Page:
JEREMY CORBYN has been brutally exposed for letting down Labour heartlands over his party’s handling of Brexit in the lead up to this week’s election. The Labour leader told the BBC: “I will be the honest broker in Brexit”, despite having never confirming whether he will back leaving or remaining in the EU if his party wins a majority government on Thursday. Mr Corbyn was also asked about his plan to negotiate a new deal with the EU, but denied this would be a “betrayal” of Leave voters, as the negotiating team would be “balanced”.
A victory for Jeremy Corbyn on Thursday would see the UK led by a “Hamas-backing, IRA-supporting, anti-Semitism condoning appeaser of the Kremlin,” Boris Johnson has declared. Speaking at a JCB factory in Staffordshire, Mr Johnson said Mr Corbyn was a security risk and could not be trusted with the keys to Number 10. The final two days of the campaign were disrupted this morning when Jon Ashworth, Mr Corbyn’s shadow health secretary, was revealed to have expressed concerns about national security under a Labour government.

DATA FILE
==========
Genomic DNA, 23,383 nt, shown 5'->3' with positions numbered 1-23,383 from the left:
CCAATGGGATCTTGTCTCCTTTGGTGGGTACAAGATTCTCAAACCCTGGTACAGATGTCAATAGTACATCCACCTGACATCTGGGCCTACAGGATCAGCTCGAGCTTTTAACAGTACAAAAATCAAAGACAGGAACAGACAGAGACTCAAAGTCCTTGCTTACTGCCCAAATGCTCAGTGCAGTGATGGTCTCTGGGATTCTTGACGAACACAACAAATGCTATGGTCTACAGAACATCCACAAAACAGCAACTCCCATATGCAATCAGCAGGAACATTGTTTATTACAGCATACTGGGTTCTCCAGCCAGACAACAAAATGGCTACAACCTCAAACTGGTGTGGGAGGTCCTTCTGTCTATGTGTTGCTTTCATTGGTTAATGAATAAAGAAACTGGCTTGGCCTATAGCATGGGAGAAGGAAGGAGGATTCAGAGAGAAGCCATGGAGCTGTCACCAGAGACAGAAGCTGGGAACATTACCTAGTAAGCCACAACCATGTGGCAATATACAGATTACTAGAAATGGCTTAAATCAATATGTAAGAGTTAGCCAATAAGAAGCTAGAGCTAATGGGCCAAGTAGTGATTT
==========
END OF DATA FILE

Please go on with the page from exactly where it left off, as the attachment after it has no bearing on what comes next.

Jeremy Corbyn has desperately tried to downplay damaging remarks made about him by Jonathan Ashworth as he claimed the shadow health secretary was joking when he labelled the Labour leader a security risk. Mr Ashworth was recorded telling a Conservative friend that Mr Corbyn was proving a massive problem on the doorstep in the party’s traditional heartlands. The Labour frontbencher said the remarks were ‘banter’ but they were seized on by Boris Johnson as the Prime Minister claimed they demonstrated why Mr Corbyn must not be allowed into Number 10.